Why Is Melatonin Important For Sleep?
Melatonin is a hormone secreted by our pineal gland which plays a role in your natural sleep-wake cycle. The production of this important hormone is affected by light/dark cycles as well as cortisol. Light can either suppress or synchronize melatonin production depending on our exposure. Melatonin should be at its highest level at night 4 hrs after sunset but as it is effected by any blue light emitting devices (smart phones, computers, iPads) which negatively impact it’s production – essentially these devices can disrupt our circadian rhythm.
There is an excited buzz for those over 55 who can now get melatonin without a prescription on consultation with a pharmacist as of June 2021. The real question however is not “can I get my hands on melatonin” but is low melatonin the cause of your insomnia?
There are many contributing factors to poor sleep, and it is important to identify the drivers if you suffer from insomnia. Firstly, identifying if its sleep onset insomnia vs sleep maintenance insomnia can give some clues. Sleep onset requires looking at our habits and stress levels: do you go to sleep at a regular time to support your natural circadian rhythm? Are you avoiding using screens (even if you have a blue screen filter) as the interaction of a device/ working on computers activates a part of the brain that stimulates us and makes us alert and keeps us awake. Are you exercising late at night? For some people they do better to exercise in the morning as night exercise can stimulate cortisol production which suppresses melatonin production.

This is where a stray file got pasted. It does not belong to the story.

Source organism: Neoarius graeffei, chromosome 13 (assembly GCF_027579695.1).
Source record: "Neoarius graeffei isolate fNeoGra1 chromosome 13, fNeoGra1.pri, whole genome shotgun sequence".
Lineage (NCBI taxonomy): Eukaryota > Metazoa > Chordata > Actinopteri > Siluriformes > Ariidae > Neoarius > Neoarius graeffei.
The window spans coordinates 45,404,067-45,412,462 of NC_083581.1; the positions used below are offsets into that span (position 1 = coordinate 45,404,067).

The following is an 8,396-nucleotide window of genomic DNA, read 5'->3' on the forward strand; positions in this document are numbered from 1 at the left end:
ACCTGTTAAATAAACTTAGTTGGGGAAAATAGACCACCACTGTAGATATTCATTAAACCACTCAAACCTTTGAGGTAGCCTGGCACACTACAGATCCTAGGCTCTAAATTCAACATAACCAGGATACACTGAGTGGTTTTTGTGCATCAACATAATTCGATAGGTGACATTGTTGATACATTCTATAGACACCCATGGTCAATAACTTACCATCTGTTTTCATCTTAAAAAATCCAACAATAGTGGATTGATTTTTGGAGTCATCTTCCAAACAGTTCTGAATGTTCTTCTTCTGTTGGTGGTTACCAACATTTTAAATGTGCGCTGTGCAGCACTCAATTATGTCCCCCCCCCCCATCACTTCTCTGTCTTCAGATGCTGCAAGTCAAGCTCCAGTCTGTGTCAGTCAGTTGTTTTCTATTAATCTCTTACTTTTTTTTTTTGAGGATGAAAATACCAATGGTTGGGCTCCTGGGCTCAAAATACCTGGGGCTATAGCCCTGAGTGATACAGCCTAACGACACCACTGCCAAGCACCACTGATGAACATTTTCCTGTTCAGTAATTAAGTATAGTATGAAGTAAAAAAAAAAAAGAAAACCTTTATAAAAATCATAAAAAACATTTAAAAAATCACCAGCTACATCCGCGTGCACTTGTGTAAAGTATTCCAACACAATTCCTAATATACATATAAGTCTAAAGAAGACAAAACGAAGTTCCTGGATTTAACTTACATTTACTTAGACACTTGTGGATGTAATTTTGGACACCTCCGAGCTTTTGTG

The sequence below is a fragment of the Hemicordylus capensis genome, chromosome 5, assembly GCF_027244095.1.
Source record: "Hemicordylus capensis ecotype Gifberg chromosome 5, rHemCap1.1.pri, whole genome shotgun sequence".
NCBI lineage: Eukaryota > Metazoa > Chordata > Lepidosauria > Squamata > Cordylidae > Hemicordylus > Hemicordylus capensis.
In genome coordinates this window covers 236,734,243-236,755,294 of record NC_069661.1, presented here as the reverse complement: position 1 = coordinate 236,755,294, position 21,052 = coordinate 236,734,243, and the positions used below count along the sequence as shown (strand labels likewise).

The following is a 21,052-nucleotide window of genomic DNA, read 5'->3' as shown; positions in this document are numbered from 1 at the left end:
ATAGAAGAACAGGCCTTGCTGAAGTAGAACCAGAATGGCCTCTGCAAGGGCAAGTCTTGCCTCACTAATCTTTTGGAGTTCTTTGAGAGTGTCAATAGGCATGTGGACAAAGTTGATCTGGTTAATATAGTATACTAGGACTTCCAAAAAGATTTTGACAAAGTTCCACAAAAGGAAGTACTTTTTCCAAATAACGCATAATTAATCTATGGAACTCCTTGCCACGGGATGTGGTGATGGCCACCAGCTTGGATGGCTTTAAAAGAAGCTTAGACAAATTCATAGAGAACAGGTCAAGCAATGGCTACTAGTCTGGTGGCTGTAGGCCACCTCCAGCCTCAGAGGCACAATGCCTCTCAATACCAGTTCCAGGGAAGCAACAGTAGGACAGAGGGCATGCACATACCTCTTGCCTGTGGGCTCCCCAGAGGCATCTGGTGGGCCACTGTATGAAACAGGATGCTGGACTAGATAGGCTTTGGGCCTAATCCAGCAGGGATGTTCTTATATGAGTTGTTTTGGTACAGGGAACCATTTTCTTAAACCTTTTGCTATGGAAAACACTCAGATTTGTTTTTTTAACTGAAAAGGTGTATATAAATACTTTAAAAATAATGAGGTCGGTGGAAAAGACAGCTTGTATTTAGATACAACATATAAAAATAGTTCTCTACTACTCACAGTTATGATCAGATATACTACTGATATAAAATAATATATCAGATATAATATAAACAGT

As we age melatonin production gradually declines which is why it is so common for our elderly population to struggle with disrupted sleep: in some cases, simply supporting the body with nutrients needed for melatonin production can be enough to ensure a deep restful sleep. Perhaps its sleep maintenance you are struggling with? Hormones, stress, and liver function can be the culprits here.
Is Lack Of Melatonin The Cause Of Your Insomnia?
I like to test midnight melatonin for my patients suffering from insomnia – firstly it tells me if melatonin is even an issue: it is possible to have adequate levels and still not be able to sleep well. Once we have tested midnight melatonin if it is low, I like to know why: are you using screens late into the night? Are you stressed resulting in latent high cortisol levels suppressing your melatonin production or are your hormones (mainly progesterone which also plays a role in our sleep-wake cycle) out of sync. Simply using melatonin is just the tip of the iceberg and often does not work if low melatonin’s not your problem. I use a combination of herbs, nutrients and amino acids to support sleep production and its never the same for everyone.
If you are having problems sleeping I’d love to help you get to the bottom of it. Deep restful sleep is vital to physical and mental health and wellbeing. Disrupted sleep negative impacts our immune system, antioxidant defences and glucose regulation: hence poor sleepers can often find they start to gain weight. Even diseases such as cancer have been linked to low melatonin levels: so don’t ignore poor sleep: book your appointment today so that we can help you get to the bottom of what is disrupting your restorative and regenerative moment in your 24hrs.